MA Speaker: Use Cannabis Taxes to Help Fight Opioid Addiction
BOSTON (AP) — A top Democratic lawmaker says he wants to use tax revenue from legal marijuana sales to help fund the state’s battle against opioid addiction.
House Speaker Robert DeLeo unveiled the proposal on Tuesday during a speech to the Greater Boston Chamber of Commerce.
The Winthrop Democrat called for creation of a Substance Addiction Fund using proceeds from cannabis sales, which are not expected to begin in Massachusetts until mid-2018 at the earliest. He compared it to a trust fund that was created from casino revenues to prevent and treat gambling addiction.
During the campaign last year, DeLeo joined Gov. Charlie Baker and Boston Mayor Martin J. Walsh to oppose Question 4, which legalized cannabis for adult use. DeLeo said he felt he would have been a hypocrite to support cannabis legalization as he works to fight the opioid abuse epidemic. He depicted cannabis as a gateway drug despite a lack of scientific evidence to support that claim.
In fact, states that have legalized cannabis have actually seen decreases in opioid use
. And in September 2016, then-US Attorney General Loretta Lynch argued that it was prescription drugs, not cannabis, that fed the nation’s opioid epidemic.
“When talk about heroin addiction, we usually, as we have mentioned, are talking about individuals that started out with a prescription drug problem,” she said
. “And then because they need more and more, they turn to heroin. It isn’t so much that marijuana is the step right before using prescription drugs or opioids.”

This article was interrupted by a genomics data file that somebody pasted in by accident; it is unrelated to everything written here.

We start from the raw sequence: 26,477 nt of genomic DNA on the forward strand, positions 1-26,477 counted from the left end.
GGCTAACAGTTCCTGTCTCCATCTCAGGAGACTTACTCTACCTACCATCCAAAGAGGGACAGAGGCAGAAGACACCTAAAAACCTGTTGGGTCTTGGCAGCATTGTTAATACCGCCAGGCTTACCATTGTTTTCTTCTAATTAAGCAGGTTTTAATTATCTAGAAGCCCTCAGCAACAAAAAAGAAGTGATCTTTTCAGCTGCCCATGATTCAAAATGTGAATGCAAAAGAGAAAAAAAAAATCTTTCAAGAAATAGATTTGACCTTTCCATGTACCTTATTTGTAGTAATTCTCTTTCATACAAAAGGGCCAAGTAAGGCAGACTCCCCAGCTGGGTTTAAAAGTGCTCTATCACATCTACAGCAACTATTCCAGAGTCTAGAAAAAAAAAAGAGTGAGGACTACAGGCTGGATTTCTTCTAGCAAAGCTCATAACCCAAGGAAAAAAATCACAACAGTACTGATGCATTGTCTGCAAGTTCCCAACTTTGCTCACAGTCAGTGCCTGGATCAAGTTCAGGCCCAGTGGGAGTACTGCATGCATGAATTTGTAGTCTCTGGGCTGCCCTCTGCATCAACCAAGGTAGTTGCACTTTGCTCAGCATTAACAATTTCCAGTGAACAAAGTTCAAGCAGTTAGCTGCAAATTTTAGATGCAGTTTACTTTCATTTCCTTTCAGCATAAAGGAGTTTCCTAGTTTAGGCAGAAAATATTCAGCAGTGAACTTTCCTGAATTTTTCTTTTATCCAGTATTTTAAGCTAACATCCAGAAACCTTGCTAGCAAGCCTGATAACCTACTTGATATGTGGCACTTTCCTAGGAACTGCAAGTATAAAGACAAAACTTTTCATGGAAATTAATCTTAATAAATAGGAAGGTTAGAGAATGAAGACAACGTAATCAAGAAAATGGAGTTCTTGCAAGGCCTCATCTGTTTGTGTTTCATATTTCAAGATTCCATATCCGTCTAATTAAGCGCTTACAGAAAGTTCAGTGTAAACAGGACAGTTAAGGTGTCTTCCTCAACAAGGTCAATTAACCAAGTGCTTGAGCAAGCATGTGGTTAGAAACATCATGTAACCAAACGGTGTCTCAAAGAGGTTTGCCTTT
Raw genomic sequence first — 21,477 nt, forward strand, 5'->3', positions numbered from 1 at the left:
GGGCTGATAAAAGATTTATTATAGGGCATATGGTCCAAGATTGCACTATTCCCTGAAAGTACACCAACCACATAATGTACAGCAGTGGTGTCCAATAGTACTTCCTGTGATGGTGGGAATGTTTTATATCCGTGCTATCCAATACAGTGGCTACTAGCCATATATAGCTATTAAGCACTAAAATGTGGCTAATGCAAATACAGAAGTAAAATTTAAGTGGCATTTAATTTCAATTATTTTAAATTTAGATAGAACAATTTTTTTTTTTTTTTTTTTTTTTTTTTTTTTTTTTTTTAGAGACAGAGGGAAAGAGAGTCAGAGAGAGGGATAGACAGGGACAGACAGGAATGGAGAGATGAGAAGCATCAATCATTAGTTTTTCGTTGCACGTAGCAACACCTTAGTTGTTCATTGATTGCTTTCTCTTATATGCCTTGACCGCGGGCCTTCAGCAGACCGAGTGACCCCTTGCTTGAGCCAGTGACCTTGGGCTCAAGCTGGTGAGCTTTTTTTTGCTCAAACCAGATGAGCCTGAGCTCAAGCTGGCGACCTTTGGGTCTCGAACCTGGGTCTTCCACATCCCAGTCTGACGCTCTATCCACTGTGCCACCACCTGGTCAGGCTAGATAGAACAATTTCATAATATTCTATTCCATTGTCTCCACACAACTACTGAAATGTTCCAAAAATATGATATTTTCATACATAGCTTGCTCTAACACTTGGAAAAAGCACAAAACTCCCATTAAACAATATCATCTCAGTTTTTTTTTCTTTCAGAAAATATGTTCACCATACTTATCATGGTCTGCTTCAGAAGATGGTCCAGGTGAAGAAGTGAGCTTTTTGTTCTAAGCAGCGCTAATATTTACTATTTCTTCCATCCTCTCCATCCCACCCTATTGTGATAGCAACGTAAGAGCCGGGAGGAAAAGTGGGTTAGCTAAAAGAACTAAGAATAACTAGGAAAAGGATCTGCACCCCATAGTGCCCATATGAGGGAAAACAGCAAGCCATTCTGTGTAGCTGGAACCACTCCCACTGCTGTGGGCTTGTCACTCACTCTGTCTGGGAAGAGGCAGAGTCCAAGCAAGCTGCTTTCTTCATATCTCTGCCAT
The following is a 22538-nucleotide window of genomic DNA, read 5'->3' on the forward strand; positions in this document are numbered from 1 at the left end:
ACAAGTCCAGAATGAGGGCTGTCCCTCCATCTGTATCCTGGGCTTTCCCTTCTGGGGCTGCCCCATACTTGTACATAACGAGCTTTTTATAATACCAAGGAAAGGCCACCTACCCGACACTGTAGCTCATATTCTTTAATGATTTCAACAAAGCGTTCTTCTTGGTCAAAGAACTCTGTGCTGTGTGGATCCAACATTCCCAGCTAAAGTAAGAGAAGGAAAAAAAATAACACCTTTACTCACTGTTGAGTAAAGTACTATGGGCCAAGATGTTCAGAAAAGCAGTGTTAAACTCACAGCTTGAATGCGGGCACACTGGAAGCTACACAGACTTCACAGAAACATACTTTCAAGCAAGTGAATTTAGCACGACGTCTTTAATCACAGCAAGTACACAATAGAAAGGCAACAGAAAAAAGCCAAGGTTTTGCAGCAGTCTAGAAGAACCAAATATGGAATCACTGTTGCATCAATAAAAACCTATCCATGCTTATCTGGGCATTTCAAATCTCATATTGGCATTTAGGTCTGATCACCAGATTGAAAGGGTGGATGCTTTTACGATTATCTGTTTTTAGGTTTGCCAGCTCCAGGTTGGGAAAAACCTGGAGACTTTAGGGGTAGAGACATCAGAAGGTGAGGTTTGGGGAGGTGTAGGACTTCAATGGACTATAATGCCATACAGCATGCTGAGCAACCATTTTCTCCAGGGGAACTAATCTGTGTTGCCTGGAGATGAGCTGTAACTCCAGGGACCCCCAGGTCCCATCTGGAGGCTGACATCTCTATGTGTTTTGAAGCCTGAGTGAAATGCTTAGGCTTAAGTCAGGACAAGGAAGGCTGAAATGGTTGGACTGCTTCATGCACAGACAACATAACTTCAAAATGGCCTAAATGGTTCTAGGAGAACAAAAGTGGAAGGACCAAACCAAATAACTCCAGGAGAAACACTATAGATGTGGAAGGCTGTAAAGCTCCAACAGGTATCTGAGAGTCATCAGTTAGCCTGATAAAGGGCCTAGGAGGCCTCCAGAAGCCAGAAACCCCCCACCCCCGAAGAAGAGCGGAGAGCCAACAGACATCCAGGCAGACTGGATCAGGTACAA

A legislative committee was recently formed to consider changes to the voter-approved recreational marijuana law, including possible adjustments to the 3.75 percent excise tax on legal cannabis sales. Many lawmakers believe that tax rate is too low
Also on Tuesday, Massachusetts Treasurer Deborah Goldberg sent a letter to U.S. Attorney General Jeff Sessions asking him to clarify how the Department of Justice plans to enforce federal marijuana laws. Goldberg is charged with overseeing a new, voter-approved state law legalizing the recreational use of marijuana.
She pointed to comments by White House officials suggesting stepped-up enforcement. That marks a change from the Obama administration which opted against intervening in local marijuana laws provided states had systems to control the drug’s cultivation and sale.
Last week senators from eight states that have legalized the recreational or medicinal use of marijuana sent Sessions a letter asking the Department of Justice to continue existing enforcement efforts.
Democratic Sens. Elizabeth Warren and Edward Markey were among those who signed the letter.
This story was originally published by the Associated Press and contains additional reporting by Leafly News staff.
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